of Pragmatics. The study shows a differential treatment of English and non-English data. 45% of the articles which handle only English data do not refer to the studied language at all. In contrast, 94% of the authors publishing on non-English data signify the language. There is great variety in the degree...... to which non-English data is accessible, and there are almost as many different types of transcripts of non-English data as there are articles. Much of the real-life variety of non-English language use is lost in the data displays, and the original is not sufficiently accessible to allow for independent......In pragmatics, as in all sciences, English has become the lingua franca of international publication. The impacts of this state on pragmatics research are examined based on a meta-study of 100 recent articles with transcripts of audio- or video-taped social interaction, published in the Journal...

  16. Indiana Teachers' Perspectives on Testing Accommodations for Limited English Proficient Students Taking the Graduation Qualifying Exam

    Science.gov (United States)

    Hetler, Angela Dawn

    2010-01-01

    This qualitative case study examines teachers' perspectives on testing accommodations for Limited English Proficient (LEP) students taking Indiana's Graduation Qualifying Exam (GQE). The Indiana Department of Education (IDOE) states that the purpose of testing accommodations is to "level the playing field" between LEP students and their…

  17. Supporting the Language Development of Limited English Proficient Students through Arts Integration in the Primary Grades

    Science.gov (United States)

    Brouillette, Liane

    2012-01-01

    This article looks at how arts integration can boost the language development of limited English proficient students in kindergarten through second grade. I first review existing research on how young children learn and describe the special challenges faced by children who must learn in an unfamiliar language. I then identify arts-based mechanisms…

  18. Geodes Like Sky Blue Popsicles: Developing Authorship Literacy in Limited English Proficient Students.

    Science.gov (United States)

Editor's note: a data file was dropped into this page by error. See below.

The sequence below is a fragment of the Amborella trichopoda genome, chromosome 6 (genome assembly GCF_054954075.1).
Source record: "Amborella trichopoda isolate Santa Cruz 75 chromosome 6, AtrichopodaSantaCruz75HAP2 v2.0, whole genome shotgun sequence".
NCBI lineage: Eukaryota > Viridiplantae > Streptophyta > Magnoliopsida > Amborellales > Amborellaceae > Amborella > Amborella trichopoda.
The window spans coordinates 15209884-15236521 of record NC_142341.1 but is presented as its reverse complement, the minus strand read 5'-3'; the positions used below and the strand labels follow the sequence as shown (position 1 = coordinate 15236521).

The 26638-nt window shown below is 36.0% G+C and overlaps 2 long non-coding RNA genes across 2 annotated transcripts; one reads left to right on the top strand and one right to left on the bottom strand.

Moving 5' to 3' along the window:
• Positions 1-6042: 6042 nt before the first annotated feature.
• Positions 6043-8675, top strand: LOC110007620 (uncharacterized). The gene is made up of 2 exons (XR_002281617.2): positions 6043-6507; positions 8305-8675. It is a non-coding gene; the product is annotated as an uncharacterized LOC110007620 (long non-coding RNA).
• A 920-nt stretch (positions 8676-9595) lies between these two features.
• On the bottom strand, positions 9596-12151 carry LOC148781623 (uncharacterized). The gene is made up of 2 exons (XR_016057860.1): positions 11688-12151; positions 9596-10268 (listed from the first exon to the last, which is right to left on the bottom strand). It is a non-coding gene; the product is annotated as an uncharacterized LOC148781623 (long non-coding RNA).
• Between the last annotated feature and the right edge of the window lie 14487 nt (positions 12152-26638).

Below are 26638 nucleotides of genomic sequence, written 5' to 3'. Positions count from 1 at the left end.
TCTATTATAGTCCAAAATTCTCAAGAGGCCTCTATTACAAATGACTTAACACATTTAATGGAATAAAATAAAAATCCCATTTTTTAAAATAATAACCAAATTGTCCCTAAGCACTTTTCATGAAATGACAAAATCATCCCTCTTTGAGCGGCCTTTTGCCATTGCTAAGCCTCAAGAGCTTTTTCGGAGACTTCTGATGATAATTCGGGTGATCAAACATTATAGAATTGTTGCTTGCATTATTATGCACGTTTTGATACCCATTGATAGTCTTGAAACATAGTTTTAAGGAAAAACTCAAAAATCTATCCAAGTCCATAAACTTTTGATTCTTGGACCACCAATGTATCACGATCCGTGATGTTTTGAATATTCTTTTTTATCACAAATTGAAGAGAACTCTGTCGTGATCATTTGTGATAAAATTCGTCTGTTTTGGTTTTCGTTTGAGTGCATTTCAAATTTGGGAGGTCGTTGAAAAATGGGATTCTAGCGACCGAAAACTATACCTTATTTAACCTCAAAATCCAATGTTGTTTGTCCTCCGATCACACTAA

Boehlke, Lisa; Rummel, Mary Kay

    1990-01-01

    An approach is described for developing the language of limited English proficient (LEP) students using process writing with content drawn from across the curriculum. This is proposed in the context of recent research in second language reading that has focused on developing metacognitive awareness and use of reading strategies, and that less…

  19. Common constraints limit Korean and English character recognition in peripheral vision.

    Science.gov (United States)

    He, Yingchen; Kwon, MiYoung; Legge, Gordon E

    2018-01-01

    The visual span refers to the number of adjacent characters that can be recognized in a single glance. It is viewed as a sensory bottleneck in reading for both normal and clinical populations. In peripheral vision, the visual span for English characters can be enlarged after training with a letter-recognition task. Here, we examined the transfer of training from Korean to English characters for a group of bilingual Korean native speakers. In the pre- and posttests, we measured visual spans for Korean characters and English letters. Training (1.5 hours × 4 days) consisted of repetitive visual-span measurements for Korean trigrams (strings of three characters). Our training enlarged the visual spans for Korean single characters and trigrams, and the benefit transferred to untrained English symbols. The improvement was largely due to a reduction of within-character and between-character crowding in Korean recognition, as well as between-letter crowding in English recognition. We also found a negative correlation between the size of the visual span and the average pattern complexity of the symbol set. Together, our results showed that the visual span is limited by common sensory (crowding) and physical (pattern complexity) factors regardless of the language script, providing evidence that the visual span reflects a universal bottleneck for text recognition.